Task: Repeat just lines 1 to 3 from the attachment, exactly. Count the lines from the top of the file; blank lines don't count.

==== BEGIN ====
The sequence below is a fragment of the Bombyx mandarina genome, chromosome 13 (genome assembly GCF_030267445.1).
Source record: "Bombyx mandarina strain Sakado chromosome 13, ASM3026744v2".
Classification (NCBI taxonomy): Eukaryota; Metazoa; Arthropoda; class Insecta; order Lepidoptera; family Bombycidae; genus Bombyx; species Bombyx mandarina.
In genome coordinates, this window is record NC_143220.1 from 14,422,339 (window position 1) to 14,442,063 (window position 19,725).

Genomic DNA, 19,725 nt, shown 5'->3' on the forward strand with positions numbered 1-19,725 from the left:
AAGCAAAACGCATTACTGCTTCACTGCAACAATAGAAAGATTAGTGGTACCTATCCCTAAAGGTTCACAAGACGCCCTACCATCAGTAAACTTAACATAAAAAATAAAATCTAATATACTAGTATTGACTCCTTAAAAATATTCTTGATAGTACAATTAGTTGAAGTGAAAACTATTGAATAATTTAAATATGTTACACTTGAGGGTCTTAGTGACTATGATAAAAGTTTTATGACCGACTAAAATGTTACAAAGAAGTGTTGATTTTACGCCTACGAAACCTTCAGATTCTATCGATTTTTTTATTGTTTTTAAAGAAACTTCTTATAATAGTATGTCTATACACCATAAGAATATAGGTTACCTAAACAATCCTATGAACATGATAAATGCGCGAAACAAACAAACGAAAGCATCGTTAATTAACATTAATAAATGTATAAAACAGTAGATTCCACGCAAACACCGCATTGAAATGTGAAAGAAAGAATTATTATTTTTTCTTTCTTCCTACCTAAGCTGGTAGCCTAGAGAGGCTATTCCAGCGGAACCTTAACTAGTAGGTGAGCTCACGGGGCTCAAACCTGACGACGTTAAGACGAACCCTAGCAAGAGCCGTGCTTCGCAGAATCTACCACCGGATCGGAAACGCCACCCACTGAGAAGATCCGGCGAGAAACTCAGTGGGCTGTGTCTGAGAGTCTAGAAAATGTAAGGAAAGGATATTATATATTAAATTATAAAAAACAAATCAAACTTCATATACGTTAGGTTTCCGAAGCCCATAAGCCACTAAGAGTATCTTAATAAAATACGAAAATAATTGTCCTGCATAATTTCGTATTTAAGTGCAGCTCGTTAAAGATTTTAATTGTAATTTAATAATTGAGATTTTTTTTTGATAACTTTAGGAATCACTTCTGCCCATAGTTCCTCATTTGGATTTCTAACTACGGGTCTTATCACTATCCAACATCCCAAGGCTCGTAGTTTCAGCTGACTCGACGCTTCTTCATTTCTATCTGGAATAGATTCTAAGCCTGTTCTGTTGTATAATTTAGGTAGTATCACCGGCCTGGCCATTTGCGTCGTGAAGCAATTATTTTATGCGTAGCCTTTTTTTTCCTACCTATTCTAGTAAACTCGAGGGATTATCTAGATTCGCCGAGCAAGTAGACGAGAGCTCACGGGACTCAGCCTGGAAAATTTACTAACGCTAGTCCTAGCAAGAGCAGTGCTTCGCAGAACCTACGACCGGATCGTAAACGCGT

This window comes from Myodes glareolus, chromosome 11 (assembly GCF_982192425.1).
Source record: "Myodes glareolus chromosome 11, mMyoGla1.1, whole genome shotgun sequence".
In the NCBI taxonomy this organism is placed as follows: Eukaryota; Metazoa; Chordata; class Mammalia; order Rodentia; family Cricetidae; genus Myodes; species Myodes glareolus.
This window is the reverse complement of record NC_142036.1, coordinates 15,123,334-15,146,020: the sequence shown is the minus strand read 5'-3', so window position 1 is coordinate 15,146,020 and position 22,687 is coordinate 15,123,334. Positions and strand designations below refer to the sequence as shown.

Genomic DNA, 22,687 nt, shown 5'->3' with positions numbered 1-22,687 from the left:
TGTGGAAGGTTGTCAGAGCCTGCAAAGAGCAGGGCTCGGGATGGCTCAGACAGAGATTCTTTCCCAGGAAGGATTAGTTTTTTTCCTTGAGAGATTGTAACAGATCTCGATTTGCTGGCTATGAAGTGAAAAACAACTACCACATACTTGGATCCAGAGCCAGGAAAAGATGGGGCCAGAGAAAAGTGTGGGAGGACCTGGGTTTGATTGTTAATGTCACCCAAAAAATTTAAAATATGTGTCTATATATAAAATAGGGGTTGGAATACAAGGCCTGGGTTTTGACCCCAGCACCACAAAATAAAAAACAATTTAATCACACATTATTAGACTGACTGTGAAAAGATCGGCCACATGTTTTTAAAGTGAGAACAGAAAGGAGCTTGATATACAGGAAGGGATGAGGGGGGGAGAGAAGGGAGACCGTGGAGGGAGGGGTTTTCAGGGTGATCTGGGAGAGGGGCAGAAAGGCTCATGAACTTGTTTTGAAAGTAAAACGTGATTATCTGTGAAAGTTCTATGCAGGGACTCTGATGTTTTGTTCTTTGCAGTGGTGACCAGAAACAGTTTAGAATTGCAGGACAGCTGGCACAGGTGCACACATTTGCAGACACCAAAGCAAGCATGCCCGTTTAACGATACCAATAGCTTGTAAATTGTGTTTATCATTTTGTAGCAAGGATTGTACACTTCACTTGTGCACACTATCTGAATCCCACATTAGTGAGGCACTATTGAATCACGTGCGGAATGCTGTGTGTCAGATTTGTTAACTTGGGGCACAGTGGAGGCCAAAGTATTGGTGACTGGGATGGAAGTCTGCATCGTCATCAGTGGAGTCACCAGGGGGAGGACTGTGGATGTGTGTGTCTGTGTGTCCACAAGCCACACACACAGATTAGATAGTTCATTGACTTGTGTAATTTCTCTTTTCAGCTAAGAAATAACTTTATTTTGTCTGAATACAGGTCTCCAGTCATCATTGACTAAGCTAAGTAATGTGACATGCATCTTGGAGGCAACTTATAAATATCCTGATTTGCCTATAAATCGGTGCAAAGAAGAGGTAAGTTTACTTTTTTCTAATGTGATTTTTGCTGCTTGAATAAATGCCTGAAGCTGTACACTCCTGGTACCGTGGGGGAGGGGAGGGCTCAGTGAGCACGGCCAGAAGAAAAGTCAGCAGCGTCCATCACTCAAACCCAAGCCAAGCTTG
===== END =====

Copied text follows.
The sequence below is a fragment of the Bombyx mandarina genome, chromosome 13 (genome assembly GCF_030267445.1).
Source record: "Bombyx mandarina strain Sakado chromosome 13, ASM3026744v2".
Classification (NCBI taxonomy): Eukaryota; Metazoa; Arthropoda; class Insecta; order Lepidoptera; family Bombycidae; genus Bombyx; species Bombyx mandarina.